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Hines v. Nazaire

United States District Court, M.D. Georgia, Macon Division

March 28, 2017

Deborah Hines, Plaintiff,
v.
Dr. Yvon Nazaire, Defendant.

          ORDER

          MARC T. TREADWELL, JUDGE.

         Magistrate Judge Stephen Hyles recommends dismissing Plaintiff Hines's Recast Complaint (Doc. 6) because Hines failed to exhaust her administrative remedies. Doc. 29 at 3-4. Hines objects. Doc. 30. The Court has reviewed the Recommendation and has made a de novo determination that the Magistrate Judge correctly concluded that Hines failed to demonstrate exhaustion of her administrative remedies.

         On April 15, 2014, Plaintiff Hines filed civil action 5:14-cv-147 asserting an Eighth Amendment deliberate indifference claim against Defendant Nazaire for prescribing thyroid medication even though Hines had a healthy thyroid and then abruptly discontinuing it, causing significant injuries. Hines v. Nazaire, 5:14-cv-147-MTT-CHW, ECF Doc. 1 at 5. Nazaire filed a motion to dismiss asserting that Hines had not exhausted her administrative remedies. Id., ECF Doc. 20. After considering Hines's numerous and voluminous responsive filings (see id., ECF Docs. 23, 33, 35-38, 40) and her related amendments to her complaint (see id., ECF Doc. 29, 32), the Magistrate Judge recommended that Hines's claims against Nazaire be dismissed for failure to exhaust her administrative remedies. See id., ECF Doc. 42. On August 8, 2015, the Court, after considering Hines's two objections (see id., ECF Docs. 44, 46), a reply supporting her objections (Doc. 48), and her supplemental complaint (see id., ECF Doc. 53), adopted the Magistrate Judge's recommendation that Hines's claims against Nazaire be dismissed for failure to exhaust administrative remedies (the “First Nazaire Order”). See id., ECF Doc. 55. This ruling is now on appeal. See id., ECF Doc. 103.[1]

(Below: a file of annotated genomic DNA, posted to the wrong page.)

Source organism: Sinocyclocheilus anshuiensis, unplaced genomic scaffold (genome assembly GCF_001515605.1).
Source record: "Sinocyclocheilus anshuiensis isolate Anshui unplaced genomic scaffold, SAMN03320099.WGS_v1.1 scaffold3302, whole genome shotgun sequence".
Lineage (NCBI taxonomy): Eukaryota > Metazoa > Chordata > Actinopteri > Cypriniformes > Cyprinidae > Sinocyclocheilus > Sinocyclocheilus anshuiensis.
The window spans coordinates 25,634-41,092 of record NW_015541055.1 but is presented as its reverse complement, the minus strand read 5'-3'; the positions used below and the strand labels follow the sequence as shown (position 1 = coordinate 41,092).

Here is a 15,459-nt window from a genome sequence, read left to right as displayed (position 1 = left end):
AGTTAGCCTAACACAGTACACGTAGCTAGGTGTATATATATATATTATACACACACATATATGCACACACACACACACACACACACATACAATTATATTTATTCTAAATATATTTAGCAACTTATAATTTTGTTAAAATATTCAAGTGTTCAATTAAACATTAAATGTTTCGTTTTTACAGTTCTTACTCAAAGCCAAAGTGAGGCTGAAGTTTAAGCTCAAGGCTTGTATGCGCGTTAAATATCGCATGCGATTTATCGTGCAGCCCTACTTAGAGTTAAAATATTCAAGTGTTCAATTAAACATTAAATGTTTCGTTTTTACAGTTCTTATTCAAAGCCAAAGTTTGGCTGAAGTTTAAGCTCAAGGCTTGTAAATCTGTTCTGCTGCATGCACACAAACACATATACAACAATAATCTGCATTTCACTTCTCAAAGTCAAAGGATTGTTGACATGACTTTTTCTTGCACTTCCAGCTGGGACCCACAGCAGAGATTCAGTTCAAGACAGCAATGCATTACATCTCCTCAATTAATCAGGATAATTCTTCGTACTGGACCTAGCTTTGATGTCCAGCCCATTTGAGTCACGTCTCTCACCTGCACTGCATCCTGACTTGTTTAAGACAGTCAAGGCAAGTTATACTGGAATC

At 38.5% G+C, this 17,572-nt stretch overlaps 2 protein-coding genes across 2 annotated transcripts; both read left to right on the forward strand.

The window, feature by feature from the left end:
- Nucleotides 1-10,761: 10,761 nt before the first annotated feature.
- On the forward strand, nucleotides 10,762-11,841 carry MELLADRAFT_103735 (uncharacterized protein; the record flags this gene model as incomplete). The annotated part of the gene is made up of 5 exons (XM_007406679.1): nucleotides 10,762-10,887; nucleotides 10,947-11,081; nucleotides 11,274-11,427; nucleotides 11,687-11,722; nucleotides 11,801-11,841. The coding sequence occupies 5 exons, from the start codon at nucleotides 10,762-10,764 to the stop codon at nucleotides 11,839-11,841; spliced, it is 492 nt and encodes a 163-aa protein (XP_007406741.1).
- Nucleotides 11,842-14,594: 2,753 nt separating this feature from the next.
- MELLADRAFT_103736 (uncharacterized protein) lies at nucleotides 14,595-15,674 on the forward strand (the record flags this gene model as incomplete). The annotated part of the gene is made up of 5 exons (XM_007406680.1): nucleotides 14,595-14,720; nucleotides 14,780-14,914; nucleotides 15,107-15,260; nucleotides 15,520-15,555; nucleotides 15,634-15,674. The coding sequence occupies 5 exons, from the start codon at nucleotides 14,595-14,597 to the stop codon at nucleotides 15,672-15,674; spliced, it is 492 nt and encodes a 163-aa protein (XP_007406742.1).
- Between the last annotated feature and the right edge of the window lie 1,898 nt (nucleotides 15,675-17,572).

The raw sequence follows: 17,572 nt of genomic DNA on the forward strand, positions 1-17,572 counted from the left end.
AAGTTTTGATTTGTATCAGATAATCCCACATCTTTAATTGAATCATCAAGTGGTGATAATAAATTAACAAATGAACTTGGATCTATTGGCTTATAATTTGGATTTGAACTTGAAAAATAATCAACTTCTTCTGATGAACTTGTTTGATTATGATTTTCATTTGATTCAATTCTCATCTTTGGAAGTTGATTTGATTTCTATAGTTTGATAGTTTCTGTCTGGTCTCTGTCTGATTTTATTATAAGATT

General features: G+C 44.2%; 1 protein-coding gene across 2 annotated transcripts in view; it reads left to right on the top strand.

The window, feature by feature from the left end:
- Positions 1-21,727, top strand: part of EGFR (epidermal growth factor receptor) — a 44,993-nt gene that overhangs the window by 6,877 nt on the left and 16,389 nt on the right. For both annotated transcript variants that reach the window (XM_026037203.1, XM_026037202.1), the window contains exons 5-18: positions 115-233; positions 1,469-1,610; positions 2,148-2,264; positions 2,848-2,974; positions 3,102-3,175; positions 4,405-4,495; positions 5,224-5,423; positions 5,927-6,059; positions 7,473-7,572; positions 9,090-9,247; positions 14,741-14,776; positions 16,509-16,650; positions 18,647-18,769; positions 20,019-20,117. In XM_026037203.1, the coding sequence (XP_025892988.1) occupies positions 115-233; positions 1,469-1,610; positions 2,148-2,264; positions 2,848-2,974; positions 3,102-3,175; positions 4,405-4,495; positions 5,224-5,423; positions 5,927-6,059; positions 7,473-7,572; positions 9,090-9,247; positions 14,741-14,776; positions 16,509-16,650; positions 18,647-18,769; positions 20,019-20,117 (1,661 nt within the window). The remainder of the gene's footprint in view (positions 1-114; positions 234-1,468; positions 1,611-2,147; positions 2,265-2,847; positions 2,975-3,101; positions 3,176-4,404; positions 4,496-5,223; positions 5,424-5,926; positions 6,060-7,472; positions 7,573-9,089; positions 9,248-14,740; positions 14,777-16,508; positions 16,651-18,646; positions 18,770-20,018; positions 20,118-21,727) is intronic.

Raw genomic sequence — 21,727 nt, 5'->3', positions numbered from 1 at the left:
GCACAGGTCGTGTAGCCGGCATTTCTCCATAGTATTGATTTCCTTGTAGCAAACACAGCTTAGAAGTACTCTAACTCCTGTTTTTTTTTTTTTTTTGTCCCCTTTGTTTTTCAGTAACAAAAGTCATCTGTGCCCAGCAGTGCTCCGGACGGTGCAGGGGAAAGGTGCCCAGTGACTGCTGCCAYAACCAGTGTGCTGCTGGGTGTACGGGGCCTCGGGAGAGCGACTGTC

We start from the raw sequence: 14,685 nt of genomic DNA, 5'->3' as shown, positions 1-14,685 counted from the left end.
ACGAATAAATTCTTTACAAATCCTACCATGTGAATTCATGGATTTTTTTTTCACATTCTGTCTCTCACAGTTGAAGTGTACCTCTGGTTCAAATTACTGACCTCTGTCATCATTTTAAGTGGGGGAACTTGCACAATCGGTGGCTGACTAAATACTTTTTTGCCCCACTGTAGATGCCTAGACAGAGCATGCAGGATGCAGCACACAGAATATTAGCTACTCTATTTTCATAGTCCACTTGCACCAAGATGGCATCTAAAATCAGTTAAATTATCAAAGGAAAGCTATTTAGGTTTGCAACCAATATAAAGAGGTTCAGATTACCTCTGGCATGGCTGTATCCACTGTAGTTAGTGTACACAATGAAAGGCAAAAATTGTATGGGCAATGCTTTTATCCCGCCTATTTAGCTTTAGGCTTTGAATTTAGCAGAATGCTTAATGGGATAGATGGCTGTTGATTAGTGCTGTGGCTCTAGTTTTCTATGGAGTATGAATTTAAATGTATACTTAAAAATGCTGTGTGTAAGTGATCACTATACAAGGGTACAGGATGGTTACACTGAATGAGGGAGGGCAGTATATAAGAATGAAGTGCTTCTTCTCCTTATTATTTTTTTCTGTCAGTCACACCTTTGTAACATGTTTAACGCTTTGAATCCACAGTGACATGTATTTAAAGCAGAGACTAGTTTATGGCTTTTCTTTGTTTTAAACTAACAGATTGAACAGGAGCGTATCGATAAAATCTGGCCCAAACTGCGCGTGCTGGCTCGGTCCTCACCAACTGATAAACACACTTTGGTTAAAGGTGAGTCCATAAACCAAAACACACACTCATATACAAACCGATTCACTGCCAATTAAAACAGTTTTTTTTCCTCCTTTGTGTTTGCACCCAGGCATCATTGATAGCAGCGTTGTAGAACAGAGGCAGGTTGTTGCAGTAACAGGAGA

On November 10, 2015, Hines filed this action, making allegations nearly identical to those in her first action. See Doc. 1, rescast, Doc. 6. Nazaire moved for dismissal of Hines's complaint, asserting the statute of limitations, failure to exhaust administrative remedies, collateral estoppel, res judicata, and failure to state a claim under the Eighth Amendment.[2] Doc. 23 at 1. Hines filed a fifteen-page response and a fourteen-page supplemental response. Docs. 25; 27. The Magistrate Judge recommends dismissal of Hines's claim because her allegations of exhaustion here are “almost identical to her previous description of her efforts to exhaust.” Doc. 29 at 3 n.2. The Magistrate Judge noted:

Plaintiff puts forth no allegation, evidence, or argument to suggest that there has been a change in the exhaustion issue such that would change the Court's finding. Plaintiff had a full opportunity to present her case-she, in fact, had ample opportunity to develop the record on exhaustion, covering the same assertions she makes in the instant action. See Hines v. Nazaire, 5:14-cv-147-MTT-CHW, ECF Nos. 1, 23, 37, 38, 46, and 48. The Court found that Plaintiff had not exhausted the claims she asserts here. Plaintiff has presented no new evidence or differing claims. Plaintiff's disagreement with the outcome of her initial lawsuit does not entitle her to another opportunity to litigate. For these reasons, the Court recommends granting Defendant's motion to dismiss for failure to exhaust.

Id. at 3-4.

         As Hines points out, in the First Nazaire Order, the Court found that Hines had filed at least one informal grievance and an appeal, but found “no evidence [Hines] [f]iled a formal grievance.” Doc. 25 at 7. Hines disagrees with the Court's conclusion that this means that she failed to exhaust. Hines argues: